Last week, the owner of a chain of Papa John’s was ordered to pay $800,000 in back pay to workers he’d shortchanged by rounding down to the nearest hour on their time cards and failing to pay overtime properly. “I didn’t realize if you work 10 hours per day, you are supposed to pay overtime for two hours,” the owner, Emmanuel Onuaguluchi, told the New York Post.
A couple hours of overtime there may not seem like a lot of money, but those amounts could mean everything to workers struggling to get by on minimum wage and, as the judgment shows, it all adds up over the years. This latest judgment is part of a big push by New York’s attorney general, Eric Schneiderman, who has also sued local McDonald’s and Domino’s franchises.
Cases of wage theft—or, at least, the cases officials are pursuing—have been up in California and across the country, too, according to The New York Times. Business interests told the Times that politicians like Schneider are just pursuing these cases to curry favor with unions, but the unions aren’t really behind the legal actions.
If restaurants and other companies in the service industry—where workers are paid by the hour, have hours that change from week-to-week, and are especially vulnerable to wage theft—are complaining that the wage theft cases are coming from people who, in general, want to be paid more, they’re right. The fight for higher minimum wages across the country has highlighted the problems low-wage workers face in their workplaces, and wage theft is one of the most common ways they’re denied even the measly current minimum wage of $7.25 an hour.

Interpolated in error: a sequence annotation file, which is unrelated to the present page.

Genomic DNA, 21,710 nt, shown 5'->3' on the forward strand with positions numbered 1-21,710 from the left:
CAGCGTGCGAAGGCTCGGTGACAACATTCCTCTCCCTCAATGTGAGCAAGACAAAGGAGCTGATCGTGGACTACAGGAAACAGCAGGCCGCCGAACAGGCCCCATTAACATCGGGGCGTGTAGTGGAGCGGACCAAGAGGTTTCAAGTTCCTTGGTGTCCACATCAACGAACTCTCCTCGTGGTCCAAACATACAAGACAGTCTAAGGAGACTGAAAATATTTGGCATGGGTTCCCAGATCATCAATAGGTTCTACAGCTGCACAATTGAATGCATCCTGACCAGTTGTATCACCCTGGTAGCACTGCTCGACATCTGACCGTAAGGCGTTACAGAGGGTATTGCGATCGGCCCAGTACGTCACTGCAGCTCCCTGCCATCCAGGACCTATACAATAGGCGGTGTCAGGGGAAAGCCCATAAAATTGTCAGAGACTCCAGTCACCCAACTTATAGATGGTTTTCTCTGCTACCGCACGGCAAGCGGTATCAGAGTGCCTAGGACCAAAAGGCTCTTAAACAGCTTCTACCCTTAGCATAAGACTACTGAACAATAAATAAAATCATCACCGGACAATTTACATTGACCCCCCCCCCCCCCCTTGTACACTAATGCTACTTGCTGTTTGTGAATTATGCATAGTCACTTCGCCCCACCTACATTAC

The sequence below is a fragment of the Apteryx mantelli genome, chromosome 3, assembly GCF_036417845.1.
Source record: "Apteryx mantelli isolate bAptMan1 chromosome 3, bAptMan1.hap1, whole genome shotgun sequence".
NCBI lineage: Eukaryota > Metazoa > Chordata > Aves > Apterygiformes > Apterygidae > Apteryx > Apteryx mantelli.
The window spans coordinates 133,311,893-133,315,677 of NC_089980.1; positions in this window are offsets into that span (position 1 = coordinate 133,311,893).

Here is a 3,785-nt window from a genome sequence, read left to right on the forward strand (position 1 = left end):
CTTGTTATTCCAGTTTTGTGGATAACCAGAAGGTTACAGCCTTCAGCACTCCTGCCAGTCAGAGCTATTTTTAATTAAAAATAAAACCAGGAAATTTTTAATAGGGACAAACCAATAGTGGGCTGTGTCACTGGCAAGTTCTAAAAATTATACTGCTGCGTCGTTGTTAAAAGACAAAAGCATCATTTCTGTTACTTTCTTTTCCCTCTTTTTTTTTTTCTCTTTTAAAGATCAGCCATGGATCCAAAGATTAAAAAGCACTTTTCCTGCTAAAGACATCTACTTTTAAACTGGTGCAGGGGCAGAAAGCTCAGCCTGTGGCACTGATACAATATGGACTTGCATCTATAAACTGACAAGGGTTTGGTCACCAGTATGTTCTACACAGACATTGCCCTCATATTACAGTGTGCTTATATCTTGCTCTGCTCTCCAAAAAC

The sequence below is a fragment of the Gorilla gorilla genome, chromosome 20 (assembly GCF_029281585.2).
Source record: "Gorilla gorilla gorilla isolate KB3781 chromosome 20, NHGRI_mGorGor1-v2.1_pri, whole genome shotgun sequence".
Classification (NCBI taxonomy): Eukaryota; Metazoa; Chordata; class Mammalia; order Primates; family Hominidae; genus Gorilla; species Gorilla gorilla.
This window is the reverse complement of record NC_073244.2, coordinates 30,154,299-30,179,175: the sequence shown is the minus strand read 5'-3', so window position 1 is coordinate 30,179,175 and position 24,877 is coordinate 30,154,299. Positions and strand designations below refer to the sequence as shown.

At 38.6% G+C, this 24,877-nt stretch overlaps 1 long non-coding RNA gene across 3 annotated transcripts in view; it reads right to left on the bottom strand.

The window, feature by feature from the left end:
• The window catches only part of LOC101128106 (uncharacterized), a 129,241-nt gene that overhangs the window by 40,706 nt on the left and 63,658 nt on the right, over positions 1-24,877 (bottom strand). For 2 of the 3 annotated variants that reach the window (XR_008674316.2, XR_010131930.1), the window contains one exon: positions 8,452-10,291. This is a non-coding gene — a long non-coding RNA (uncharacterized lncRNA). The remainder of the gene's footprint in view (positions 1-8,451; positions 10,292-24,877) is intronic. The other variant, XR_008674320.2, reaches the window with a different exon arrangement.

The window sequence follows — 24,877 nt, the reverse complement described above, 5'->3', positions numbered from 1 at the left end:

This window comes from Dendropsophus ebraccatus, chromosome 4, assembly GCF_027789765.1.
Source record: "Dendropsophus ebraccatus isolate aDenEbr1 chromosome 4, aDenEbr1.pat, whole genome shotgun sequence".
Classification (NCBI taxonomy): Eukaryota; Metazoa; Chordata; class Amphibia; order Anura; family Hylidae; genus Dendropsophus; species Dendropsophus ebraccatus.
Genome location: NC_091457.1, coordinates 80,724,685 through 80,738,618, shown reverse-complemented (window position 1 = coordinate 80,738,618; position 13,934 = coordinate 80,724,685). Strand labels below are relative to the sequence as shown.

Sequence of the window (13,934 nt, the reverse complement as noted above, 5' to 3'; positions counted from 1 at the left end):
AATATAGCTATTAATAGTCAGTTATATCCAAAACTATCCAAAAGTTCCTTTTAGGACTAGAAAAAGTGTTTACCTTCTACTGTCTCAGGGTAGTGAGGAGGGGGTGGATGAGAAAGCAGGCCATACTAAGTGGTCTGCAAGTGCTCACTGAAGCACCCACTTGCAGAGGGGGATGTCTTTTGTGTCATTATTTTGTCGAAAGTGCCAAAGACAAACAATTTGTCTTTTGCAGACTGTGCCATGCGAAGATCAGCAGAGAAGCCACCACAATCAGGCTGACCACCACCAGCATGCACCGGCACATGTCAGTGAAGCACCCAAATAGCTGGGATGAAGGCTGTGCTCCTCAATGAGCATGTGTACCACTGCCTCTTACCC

Wage theft is old, but before now workers might have been too scared to complain or go to an attorney on their own. “I think one reason why it’s coming up more now is that it’s tied to a real organizing campaign where fast food workers are demanding and protesting,” says Tsedeye Gebreselassie, a senior staff attorney for the National Employment Law Project, which is not directly involved in any of these cases.
By law, companies have to pay their employees minimum wage, and overtime pay should kick in once an employee works past an eight-hour shift in a day. Five years ago, in a survey funded by the Russell Sage Foundation and conducted by researchers from the National Employment Law Project, UCLA, Cornell University, and the University of Illinois, Chicago, a quarter of low-wage employees reported they hadn’t been paid the minimum wage in the prior week, and three-quarters said they were denied overtime.
As someone who has spent the past three years reporting from low-income communities across the country and grew up in working-class family in a poor part of Arkansas, I hear stories of wage theft all the time. Onuaguluchi’s view about overtime is common—I’ve known people who have worked in fast-food restaurants and routinely pulled several double shifts in a week, but as long as their hours did not total more than 80 in a two-week pay period their bosses did not pay overtime.